Research has shown that guiding students to become independent learners can result in improved academic outcomes, increased confidence and a greater ability to problem-solve, as opposed to relying on direction from others.
However, studies have also shown that independent learning is crucial for students’ transition to university, which is often an anxiety-inducing time for many young people.
In a recent article posted by the Media Centre for Education Research Australia – an independent non-profit organisation based at Flinders University in South Australia – Professor Stella Vosniadou explains how, with the turn to online education during COVID-19, she identified self-regulated learning as a valuable tool that could help students profit from online instruction and ease this critical transition.
“Learning can be improved, and it is more effective when students can control their motivational states, use effective strategies to manage their thinking, and reflect upon their learning processes and outcomes,” Professor Vosniadou said.
“Self-regulated learners have the knowledge and skills required to reflect on their own learning, especially on the areas they need to improve”.
According to Professor Vosnadiou, independent learning skills can help students benefit from online instruction, which has become common in many schools following the switch to remote and flexible learning.
Students lack strategies to manage self-regulated learning
Professor Vosniadou said that while a lack of self-regulated learning has become recognised as a barrier in the school-to-university transition, many students do not know much about their own learning process and do not have strategies to manage it.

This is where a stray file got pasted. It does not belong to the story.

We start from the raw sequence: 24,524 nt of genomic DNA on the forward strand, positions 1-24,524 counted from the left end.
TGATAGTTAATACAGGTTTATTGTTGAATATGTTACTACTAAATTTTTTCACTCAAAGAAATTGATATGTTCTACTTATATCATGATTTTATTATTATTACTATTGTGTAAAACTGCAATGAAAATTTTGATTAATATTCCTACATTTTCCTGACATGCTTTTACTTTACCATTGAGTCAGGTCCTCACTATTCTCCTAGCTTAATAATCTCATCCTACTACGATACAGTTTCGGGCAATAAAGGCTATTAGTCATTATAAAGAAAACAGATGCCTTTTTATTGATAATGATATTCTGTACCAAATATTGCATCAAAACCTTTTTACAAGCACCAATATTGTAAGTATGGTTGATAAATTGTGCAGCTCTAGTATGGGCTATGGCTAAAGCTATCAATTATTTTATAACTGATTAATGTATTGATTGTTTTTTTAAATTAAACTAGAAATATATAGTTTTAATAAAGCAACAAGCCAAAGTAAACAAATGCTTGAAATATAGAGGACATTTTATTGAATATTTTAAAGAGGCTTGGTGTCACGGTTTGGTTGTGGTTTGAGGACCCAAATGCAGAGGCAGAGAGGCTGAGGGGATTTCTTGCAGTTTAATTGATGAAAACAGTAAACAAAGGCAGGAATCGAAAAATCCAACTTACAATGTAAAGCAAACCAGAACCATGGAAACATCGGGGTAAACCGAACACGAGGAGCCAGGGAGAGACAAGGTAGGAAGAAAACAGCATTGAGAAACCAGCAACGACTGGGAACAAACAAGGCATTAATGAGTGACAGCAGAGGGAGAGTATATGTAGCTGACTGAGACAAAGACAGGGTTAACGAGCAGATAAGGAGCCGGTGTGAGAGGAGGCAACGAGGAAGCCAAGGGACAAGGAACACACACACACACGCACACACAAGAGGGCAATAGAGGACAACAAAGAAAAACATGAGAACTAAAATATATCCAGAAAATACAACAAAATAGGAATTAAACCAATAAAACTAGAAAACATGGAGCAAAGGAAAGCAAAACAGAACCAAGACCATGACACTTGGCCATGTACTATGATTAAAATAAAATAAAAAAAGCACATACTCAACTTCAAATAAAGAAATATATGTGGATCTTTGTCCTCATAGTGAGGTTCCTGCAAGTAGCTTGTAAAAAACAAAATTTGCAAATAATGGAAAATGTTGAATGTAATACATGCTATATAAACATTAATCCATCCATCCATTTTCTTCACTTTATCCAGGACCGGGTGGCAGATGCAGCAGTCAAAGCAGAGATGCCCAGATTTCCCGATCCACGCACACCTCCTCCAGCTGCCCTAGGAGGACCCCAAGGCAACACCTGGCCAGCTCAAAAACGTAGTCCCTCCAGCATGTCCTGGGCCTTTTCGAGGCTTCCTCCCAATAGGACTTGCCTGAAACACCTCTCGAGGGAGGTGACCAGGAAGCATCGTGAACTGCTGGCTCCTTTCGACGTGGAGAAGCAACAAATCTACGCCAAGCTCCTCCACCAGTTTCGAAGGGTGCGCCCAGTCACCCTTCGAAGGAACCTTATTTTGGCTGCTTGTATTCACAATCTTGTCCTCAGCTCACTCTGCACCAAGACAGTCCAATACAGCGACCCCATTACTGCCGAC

“One problem is that schools do not have sufficient time or resources to devote to teaching learning skills,” she explained.
“Rather, they are pressured to cover course content”.
Professor Vosniadou pointed to research showing that while nearly all (98.8%) of Australian teachers said that self-regulated learning skills are important, only 32% included them in lesson planning.
However, she also pointed out that the teaching of content is deeply connected with the teaching of strategies about how to critically process this content and that the two should go hand in hand.
Another concern, says Professor Vosniadou, is the inadequate testing of students’ skills to regulate their learning.
“Although students usually do difficult tests on their background knowledge in different subjects, they are very rarely assessed on whether they possess the skills necessary to manage their learning in an effective way,” she said.
“Universities can address this by testing such skills at university entrance. This could prompt secondary schools to focus on these skills”.
Professor Vosniadou said that rather than focusing on just learning content for each subject, promoting self-regulated learning requires that teachers design constructive and interactive tasks that students can use to process content information critically.
“It also requires teaching students the strategies needed for the successful completion of such tasks,” she added.
The author highlights the Australian Science and Mathematics Schoolas an example of an institution that implements self-regulated learning skills into its curriculum through its Learning Studies Program.
A joint project between Flinders University and ASMS, supported by a discovery grant from the Australian Research Council, is currently investigating ways to help teachers from schools in the larger Adelaide area to learn how to promote independent and self-regulated learning in their classrooms.
“The students discuss the subjects they are doing, the difficulties they are facing, and articulate and revise their goals,” she said.
“The teacher provides information relevant to knowledge about learning and learning strategies, such as time management, goal setting, and positive mindset”.
Professor Vosniadou said there is evidence that such programmes can help teachers create learning environments conducive to self-regulated learning.
“These programmes require that educators give less emphasis to providing only subject content and more emphasis on helping students acquire the skills and strategies needed to understand content critically, to create independent learners.”
The original version of this story appeared in an article published by the Media Centre for Education Research Australia (MCERA).